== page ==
Never forget that the US was capable of cranking out one major ship a week 70 years ago when someone got us started.
Never forget how many shipyards have closed in the USA during the last 70 years. And how long it takes to train new workers to construct that kind of ships.
Worse, even events less powerful than the Carrington Event occur more frequently than the Carrington Event and can cause significant damage to our high voltage infrastructure.
What seems more amazing is that a simple software check pre-launch (i.e. "do all the sensors think they are pointed up?") was not part of the SOP. Given that their exact function is orientation detection, skipping the opportunity for self-test via that function is somewhat baffling.
No - the sensors were 'angular velocity sensors'. They do not measure orientation but change of orientation. Is a bit more difficult to check pre-launch than an orientation sensor.
The very fact that the 'evidence' is collected by spyware is full evidence that spyware is performing activities the user is unaware about. It implicitely proofs the machine is not under full user control. It therefore proofs not all actions performed at the machine are endorsed by the user.
Since one piece of spyware/malware managed to get installed on the computer means users anti virus and anti malware software is not up to its task. If that is the case, then the installation of other spyware/malware packages is very likely. Meaning there is reasonable doubt about who or what did a download.
And you can not convict a suspect if there is reasonable doubt - not yet anyway.
All the picture proofs is that said user was using the computer at a certain point in time. It doesn't proof the user was doing the download of the copyrighted material. If there was other spyware running at the computer, then that other piece of spyware could be performing the download. All recorded keystrokes, mouse clicks and other logged event are suspect if spyware packages are running at the a machine.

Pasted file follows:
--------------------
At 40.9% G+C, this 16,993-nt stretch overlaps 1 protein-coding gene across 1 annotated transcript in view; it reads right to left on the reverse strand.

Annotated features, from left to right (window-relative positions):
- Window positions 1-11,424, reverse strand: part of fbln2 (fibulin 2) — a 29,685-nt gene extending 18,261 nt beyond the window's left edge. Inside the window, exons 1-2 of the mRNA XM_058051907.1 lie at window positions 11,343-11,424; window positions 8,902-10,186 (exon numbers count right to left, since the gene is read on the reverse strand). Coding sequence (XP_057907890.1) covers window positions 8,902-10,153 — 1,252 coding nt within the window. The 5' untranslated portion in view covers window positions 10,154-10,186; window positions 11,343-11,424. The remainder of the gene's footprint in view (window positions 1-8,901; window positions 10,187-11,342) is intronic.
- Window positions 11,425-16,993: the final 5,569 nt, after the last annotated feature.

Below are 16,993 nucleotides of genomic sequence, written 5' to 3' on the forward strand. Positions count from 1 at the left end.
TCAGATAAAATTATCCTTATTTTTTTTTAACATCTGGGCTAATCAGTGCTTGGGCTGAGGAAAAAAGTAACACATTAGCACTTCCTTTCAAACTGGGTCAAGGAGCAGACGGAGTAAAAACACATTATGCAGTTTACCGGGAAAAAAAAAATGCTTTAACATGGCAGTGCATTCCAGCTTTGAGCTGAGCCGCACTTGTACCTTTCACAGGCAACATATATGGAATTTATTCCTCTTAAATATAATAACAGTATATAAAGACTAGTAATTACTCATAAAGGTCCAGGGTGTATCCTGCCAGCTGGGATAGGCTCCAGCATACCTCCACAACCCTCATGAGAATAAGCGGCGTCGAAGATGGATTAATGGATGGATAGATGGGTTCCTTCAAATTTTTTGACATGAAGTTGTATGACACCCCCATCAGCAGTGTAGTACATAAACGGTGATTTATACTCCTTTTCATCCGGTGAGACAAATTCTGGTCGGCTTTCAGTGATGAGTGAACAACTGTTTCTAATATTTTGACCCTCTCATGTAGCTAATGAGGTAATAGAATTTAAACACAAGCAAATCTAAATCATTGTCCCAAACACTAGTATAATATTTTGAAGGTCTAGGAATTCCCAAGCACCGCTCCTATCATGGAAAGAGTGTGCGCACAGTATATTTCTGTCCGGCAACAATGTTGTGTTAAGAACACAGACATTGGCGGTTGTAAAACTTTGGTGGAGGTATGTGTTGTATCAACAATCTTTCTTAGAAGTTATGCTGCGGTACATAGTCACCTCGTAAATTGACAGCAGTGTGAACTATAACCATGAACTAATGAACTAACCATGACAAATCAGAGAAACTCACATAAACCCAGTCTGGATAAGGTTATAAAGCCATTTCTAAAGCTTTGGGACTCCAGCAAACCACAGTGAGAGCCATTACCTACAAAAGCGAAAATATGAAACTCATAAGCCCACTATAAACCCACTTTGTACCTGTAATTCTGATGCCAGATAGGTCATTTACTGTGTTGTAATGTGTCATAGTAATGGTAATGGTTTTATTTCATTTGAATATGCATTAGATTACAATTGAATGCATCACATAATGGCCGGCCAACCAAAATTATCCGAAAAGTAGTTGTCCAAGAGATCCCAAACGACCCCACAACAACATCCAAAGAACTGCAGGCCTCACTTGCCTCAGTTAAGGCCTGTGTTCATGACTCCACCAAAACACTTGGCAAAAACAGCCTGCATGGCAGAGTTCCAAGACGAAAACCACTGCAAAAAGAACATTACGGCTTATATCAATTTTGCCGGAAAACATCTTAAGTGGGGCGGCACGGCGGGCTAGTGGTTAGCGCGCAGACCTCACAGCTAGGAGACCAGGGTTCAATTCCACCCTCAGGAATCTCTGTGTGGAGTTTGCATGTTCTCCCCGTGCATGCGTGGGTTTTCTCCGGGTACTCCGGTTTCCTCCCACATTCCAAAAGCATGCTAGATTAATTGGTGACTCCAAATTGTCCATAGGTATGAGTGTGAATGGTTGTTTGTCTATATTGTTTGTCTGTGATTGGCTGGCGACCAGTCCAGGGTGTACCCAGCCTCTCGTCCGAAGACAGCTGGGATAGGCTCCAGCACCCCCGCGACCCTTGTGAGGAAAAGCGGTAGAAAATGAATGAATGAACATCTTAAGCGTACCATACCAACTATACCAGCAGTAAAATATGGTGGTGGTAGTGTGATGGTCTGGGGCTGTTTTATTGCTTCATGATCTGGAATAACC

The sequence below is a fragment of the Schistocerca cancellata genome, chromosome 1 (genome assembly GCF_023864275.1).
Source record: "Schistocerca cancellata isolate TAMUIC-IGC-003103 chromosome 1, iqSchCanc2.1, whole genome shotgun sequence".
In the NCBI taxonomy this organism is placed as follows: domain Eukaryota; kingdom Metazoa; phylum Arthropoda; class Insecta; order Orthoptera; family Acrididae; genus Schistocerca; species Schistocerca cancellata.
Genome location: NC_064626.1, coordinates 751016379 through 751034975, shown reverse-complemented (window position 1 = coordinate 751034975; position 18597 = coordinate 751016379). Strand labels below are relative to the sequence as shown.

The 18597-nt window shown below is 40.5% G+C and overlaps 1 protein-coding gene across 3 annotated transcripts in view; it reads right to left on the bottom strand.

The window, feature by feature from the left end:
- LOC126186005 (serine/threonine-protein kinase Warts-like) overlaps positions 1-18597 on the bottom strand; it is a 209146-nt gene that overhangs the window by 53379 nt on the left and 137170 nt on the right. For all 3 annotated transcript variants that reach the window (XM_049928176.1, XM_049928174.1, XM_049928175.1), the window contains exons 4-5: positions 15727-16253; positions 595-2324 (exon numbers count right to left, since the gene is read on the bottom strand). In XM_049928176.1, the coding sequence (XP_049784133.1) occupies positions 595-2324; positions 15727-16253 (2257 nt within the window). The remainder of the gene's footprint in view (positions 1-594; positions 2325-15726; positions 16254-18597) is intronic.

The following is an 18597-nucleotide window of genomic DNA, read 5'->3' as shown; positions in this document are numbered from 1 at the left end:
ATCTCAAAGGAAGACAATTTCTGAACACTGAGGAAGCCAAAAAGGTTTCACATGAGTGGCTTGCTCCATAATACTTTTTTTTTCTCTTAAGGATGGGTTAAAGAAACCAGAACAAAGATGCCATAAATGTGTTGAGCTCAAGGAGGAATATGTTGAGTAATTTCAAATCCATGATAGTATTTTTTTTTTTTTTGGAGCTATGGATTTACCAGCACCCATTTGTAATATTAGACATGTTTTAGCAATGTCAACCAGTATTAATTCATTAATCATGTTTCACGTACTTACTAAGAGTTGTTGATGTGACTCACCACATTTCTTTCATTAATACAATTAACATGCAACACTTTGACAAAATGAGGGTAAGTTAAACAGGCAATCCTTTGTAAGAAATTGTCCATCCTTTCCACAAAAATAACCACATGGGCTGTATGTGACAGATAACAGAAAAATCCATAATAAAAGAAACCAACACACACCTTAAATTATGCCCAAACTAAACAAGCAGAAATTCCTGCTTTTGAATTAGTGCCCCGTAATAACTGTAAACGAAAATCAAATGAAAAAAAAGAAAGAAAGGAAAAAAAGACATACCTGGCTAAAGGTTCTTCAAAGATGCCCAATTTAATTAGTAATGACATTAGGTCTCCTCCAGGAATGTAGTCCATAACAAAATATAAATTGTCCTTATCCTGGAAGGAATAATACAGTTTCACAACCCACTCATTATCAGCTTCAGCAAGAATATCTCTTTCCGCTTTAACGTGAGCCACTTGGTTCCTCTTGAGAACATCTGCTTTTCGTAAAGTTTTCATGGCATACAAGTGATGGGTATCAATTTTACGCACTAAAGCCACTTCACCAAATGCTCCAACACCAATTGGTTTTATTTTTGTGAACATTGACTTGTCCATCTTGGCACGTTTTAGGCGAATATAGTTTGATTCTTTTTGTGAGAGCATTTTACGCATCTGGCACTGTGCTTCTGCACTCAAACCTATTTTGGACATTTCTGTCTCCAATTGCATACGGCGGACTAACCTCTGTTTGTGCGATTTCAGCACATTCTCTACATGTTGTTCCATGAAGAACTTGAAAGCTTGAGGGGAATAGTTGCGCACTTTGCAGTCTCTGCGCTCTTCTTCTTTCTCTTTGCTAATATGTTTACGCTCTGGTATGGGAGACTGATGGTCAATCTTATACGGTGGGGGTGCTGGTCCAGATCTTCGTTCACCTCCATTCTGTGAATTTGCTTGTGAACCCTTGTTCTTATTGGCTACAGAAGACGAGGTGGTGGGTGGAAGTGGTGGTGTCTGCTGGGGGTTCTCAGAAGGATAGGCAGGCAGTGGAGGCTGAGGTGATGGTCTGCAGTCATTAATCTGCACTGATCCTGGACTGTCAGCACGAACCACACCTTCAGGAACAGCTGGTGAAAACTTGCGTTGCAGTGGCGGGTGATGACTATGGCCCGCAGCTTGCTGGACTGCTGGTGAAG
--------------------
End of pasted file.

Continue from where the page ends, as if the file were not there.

If such a picture were to be accepted as 'evidence' in court, then hackers could easily frame anybody they dislike. Just install the hackers spyware package, spoof some 'evidence' towards the corporate spyware and another sucker gets owned.
However, I hate the problem more than I dislike the solution.
Spyware like this can prove that someone did indeed commit acts of copyright infringement as alleged.
No, it can't. Since the TFA talks about "a group of 13 industry associations", we would get every one of these industry associations to install it's own spyware package on your machine.
So if copyrights were to be infringed from your machine, who can prove that YOU were to one to do it, and not one of the spyware packages? All one can prove is that it happened from your machine, not WHO or WHAT did it. A compromised system is by definition out of your control.
"Given the choice between accomplishing something and just lying around, I'd rather lie around. No contest." -- Eric Clapton